Similar to other phase change units, the Cryo-Z wrests control of the boot sequence from the motherboard. When you press the power switch on your PC, the Cryo-Z takes over and postpones the boot until the evap head achieves -30°C, and then boots the system. In reverse, the Cryo-Z has the capability of initiating a shutdown sequence on your PC if the temperature of the head rises too far while in operation. Lastly, an LCD on the face of the Cryo-Z unit allows you to monitor the temperature of the head.
Results and impressions
As previously indicated, we ran into some condensation issues. Primarily, moisture had begun to form on the back of the chip which eventually caused a hard shutdown of our system. We also had condensation issues on the top of the evap head. The head protrudes approximately two inches from the top of the block in a copper ring. This copper ring connects to the tube which feeds liquid R-507A, and gets as cold as the contact plate of the head itself. Typically, the looming which conceals the tube and the Cryo-Z’s boot-control wiring terminates in a heat-shrunk sheath which seals this ring. However, the seal had come undone. As a result, condensation was forming on the ring and dripping down into the socket area.
In spite of this, the system hovered around -55°C under load and often approached -60°C at 4.68GHz (14×333) using a 1.75v VCORE. This setting was unstable under load. Unfortunately, we were unable to determine whether the chip or the five phase PWM of the IX38 QuadGT was the culprit. Further attempts to fine-tune our efforts was hampered by condensation; fearing for the safety of our hardware, we aborted when our system simply shut off on us.
We are convinced, however, that the Cryo-Z unit could take a G0 quad to 5GHz with a better board and a good chip flying wingman. With a Yorkfield in the socket, 5GHz would probably have been a relative walk in the park to achieve.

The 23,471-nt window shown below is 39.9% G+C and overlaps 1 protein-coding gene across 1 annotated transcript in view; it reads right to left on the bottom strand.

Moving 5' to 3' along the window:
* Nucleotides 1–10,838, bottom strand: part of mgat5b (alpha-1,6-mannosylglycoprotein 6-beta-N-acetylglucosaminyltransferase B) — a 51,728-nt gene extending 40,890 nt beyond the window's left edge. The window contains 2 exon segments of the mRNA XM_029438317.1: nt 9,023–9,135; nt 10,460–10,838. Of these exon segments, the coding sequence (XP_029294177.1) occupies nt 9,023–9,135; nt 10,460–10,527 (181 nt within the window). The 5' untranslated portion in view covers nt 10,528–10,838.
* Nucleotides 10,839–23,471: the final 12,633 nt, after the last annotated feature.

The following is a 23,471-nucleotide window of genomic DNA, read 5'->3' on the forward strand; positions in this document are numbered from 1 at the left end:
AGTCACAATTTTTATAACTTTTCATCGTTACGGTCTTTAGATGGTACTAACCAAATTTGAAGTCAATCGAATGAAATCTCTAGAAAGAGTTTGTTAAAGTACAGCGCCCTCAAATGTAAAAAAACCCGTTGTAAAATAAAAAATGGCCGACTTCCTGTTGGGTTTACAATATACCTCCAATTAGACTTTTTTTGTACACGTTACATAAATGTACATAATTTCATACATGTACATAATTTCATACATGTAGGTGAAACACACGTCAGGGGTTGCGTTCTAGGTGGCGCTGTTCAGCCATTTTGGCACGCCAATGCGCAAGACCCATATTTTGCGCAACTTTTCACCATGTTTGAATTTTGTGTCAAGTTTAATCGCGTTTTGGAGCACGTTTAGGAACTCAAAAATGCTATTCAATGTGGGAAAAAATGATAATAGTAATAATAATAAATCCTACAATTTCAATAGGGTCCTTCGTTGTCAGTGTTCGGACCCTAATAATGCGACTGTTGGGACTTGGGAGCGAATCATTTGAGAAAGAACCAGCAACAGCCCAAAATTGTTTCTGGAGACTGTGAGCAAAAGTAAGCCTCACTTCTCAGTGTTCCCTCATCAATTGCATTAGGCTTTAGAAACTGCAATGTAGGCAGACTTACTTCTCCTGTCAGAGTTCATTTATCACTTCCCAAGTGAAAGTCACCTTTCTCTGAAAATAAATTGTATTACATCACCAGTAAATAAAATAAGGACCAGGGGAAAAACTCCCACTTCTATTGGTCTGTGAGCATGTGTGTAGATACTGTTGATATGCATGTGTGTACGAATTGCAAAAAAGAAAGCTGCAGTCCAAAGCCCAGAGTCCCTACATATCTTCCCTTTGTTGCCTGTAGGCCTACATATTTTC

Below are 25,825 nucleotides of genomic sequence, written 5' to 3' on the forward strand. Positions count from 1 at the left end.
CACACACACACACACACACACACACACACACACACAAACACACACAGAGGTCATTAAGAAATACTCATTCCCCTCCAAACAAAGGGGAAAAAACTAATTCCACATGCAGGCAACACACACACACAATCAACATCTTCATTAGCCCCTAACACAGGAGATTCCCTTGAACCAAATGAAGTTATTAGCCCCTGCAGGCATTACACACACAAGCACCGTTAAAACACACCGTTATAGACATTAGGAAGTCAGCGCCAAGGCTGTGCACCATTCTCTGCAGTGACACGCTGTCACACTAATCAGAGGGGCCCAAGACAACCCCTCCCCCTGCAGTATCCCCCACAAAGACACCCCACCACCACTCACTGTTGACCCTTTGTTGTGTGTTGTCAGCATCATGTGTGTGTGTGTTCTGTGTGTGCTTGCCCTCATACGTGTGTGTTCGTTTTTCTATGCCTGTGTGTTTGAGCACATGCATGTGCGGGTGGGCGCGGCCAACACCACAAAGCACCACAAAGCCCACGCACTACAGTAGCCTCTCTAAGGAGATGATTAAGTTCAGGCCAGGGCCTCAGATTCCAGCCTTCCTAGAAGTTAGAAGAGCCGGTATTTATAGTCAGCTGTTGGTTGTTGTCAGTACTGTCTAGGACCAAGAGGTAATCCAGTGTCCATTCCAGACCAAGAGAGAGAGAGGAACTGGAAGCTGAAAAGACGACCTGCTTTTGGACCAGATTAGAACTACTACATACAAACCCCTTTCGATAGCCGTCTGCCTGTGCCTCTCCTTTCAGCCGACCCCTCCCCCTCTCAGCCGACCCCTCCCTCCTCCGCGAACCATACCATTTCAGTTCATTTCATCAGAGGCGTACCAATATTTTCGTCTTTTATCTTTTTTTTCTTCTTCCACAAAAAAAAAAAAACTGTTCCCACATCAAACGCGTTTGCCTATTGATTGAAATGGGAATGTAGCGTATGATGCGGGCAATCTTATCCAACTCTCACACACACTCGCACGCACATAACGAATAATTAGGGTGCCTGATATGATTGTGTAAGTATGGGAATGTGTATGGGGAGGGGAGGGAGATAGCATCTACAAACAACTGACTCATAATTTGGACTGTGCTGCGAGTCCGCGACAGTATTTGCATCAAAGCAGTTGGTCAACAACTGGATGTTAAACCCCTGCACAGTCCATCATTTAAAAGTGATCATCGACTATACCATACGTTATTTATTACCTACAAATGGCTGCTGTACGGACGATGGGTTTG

The most obvious flaw in the Cryo-Z’s design is the poor quality of the LCD, which has abysmal viewing angles and an even worse response time. At a glance, we often found the panel hard to read. We would appreciate a more fluid display, but we’ve come to understand that the first generation of retail releases are already in the warehouse. Perhaps a future revision of the unit will correct this irritation.
Justifiably, we are most concerned by the seal at the top of the evap head coming undone. Were our motherboard installed vertically in a case, the moisture on the ring would have leaked into the socket area and continued down onto the primary Radeon 3870. Thankfully, we have been assured that this is not typical. End-users should not expect to see any such defect in their product. Given our experience with other OCZ products and understanding OCZ’s product quality philosophy, this is an assurance we accept.
Drawing to a close
While technical issues hampered a more thorough investigation of the unit’s prowess, we were impressed by the cooling potential of the unit. In our opinion, it is superior to the phase-change heavyweight, the Prometia Mach II GT. If OCZ can rein in the easily-corrected QC issues, the $299 MSRP of the OCZ Cryo-Z promises to send hard-core overclockers into a frenzy.
We are told that when the unit launches (“very soon”) it will be available directly at OCZ.com.
Last but not least, we would like to thank OCZ for giving us the opportunity to tinker with a final retail sample of their product, and for generously providing a test bench we could poke and prod at our leisure.